We are happy that we have been able to achieve concrete outcomes from these high-level visits. We signed a MoU for cooperation in joint economic projects during the visit of Prime Minister Ranil Wickremesinghe to India in April this year. The MoU identifies specific projects in sectors, such as energy, power, roads, ports, railways, etc. We are closely working with Sri Lankan authorities for timely implementation of these projects.
Our development partnership with Sri Lanka currently stands at $ 2.6 billion. We are ready to strengthen our development partnership further based on Sri Lanka’s needs.
We intend to make substantial investments in Sri Lanka in conventional and non-conventional energy in the days ahead. Considering that LNG is a cheaper and cleaner fuel, we are sharing our expertise and skillset with Sri Lanka to facilitate the process of gasification, of the Sri Lankan economy. We also see huge potential in Sri Lanka for wind and solar energy as well. India has made rapid advance in solar technology and we are ready to share it with Sri Lanka.
We have also identified hard infrastructure and connectivity projects in Sri Lanka, including roads, railways, ports, etc. for joint development.
Certain sections, who may not be very well informed, unfortunately have been trying to portray that Sri Lankan interests would be harmed when some of these projects take off. Nothing could be further from the truth. These are joint projects. These projects bring huge investments and valuable foreign exchange for Sri Lanka. They create several thousands of direct and indirect jobs. These projects only bring benefits to Sri Lanka. You are practical and pragmatic. We would like you to project the right message in your interactions.
When India and Sri Lanka entered into an FTA in 2000, it was a first for both countries. Total bilateral trade has increased eight times since then. Share of FTA items in Sri Lanka’s exports to India increased from 16% in 2000 to more than 65% in recent years. Majority of Sri Lanka’s exports to India are through FTA.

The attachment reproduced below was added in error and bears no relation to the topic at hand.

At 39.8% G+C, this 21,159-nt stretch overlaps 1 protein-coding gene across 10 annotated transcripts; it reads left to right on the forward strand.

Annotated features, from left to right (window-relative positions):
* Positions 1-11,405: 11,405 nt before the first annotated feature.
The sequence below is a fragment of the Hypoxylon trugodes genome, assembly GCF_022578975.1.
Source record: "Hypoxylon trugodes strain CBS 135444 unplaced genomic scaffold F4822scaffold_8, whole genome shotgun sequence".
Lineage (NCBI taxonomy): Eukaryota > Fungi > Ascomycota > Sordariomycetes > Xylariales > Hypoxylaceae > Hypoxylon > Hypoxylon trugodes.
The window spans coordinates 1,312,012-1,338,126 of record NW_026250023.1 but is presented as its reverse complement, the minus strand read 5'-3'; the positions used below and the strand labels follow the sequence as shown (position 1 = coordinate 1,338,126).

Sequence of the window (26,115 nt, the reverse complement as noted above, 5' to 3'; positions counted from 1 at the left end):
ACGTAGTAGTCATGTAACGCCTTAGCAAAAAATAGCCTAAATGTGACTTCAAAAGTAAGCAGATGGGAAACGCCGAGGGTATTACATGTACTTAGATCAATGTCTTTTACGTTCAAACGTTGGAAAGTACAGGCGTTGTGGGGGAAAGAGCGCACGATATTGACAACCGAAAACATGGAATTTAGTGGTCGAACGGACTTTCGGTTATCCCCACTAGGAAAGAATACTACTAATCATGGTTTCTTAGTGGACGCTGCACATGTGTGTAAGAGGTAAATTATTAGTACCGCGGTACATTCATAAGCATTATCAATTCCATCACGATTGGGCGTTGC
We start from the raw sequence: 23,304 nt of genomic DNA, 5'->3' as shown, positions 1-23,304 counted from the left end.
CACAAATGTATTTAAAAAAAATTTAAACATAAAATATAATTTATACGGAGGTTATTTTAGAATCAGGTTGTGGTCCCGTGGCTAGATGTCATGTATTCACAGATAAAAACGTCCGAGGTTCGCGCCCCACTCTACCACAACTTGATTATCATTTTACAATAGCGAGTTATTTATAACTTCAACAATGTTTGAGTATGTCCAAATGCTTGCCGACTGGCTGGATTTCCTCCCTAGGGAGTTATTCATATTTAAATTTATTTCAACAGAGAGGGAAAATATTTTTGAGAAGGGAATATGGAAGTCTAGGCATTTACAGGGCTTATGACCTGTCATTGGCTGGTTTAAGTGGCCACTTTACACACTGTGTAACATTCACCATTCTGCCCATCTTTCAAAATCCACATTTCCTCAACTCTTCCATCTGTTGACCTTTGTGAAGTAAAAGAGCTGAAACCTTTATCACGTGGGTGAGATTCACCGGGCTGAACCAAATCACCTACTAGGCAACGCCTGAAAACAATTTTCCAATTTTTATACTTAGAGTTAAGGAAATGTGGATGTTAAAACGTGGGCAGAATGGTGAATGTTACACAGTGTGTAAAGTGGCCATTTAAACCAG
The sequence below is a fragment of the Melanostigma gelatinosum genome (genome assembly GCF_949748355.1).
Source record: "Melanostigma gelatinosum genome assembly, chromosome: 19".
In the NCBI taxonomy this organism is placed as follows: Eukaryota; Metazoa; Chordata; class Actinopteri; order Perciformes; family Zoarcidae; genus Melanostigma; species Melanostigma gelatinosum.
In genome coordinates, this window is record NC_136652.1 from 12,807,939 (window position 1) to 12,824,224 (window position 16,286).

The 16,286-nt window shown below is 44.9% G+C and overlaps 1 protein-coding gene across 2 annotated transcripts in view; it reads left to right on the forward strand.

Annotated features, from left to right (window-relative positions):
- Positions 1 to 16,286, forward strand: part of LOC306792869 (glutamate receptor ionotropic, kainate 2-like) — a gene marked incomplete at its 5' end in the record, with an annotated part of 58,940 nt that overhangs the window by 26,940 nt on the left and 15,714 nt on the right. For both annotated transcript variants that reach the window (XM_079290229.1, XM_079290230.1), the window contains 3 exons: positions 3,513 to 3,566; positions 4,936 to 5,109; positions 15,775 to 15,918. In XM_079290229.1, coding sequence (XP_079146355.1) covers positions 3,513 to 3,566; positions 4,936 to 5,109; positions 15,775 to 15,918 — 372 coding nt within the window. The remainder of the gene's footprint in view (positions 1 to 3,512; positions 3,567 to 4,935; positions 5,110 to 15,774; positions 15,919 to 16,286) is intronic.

On the other hand, share of FTA items in India’s exports to Sri Lanka increased from 9% in 2000 to just 13% in recent years. Majority of India’s exports to Sri Lanka are outside the FTA. The facts and figures show FTA has indeed been beneficial to Sri Lanka.
There are several Sri Lankan companies who have crafted their own success stories, by becoming part of global supply and value chains. We need to create more such stories.
We have been working towards expanding the contours of the FTA to cover investments and services. The proposed Economic and Technical Cooperation Agreement is in mutual interest. However, I would like to reiterate that we are ready to move at a pace Sri Lanka is comfortable with.
What Sri Lanka means to India
On what Sri Lanka means to India, we are happy that SriLankan Airlines is currently the largest foreign carrier to India. India also contributes significantly towards Sri Lankan tourism, with an estimated 400,000 Indians visiting Sri Lanka annually.
Sri Lanka has been providing MRO services to Indian airline companies. Similarly, Colombo Dockyard have been supplying vessels to India and has also been actively engaged in ship repair business with India. More than 70% of Colombo Port transhipment is India-related, an important lifeline for Colombo Port. I could go on and on.
Where do we go from here? What more could we do together?
First, I would urge you, as individuals, as firms and as chambers to not only promote connectivity between India and Sri Lanka, but also to make use of it yourself. Your participation in business and investor-meets in India would help to understand the changed realities; it would also provide opportunities to make new contacts.
Secondly, as chambers, you have a crucial role to play in disseminating right information. If there is an opportunity coming up, please pass it on. You also need to put things in perspective. The High Commission has started a monthly High Impact Economic News, highlighting important economic policy decisions and developments in India. We will request the chamber to share it with its members.
Last but not the least, if there are positive stories, let the world know. If there are not-so-positive stories and you are in difficulty, let us know. We will be happy to provide all support to resolve it.
We at the High Commission will do all we can to strengthen the pillars of cooperation between our two great nations. India is ready to partner Sri Lanka in its important journey of development and share experience, expertise and technology!
I wish you the very best in all your future endeavours.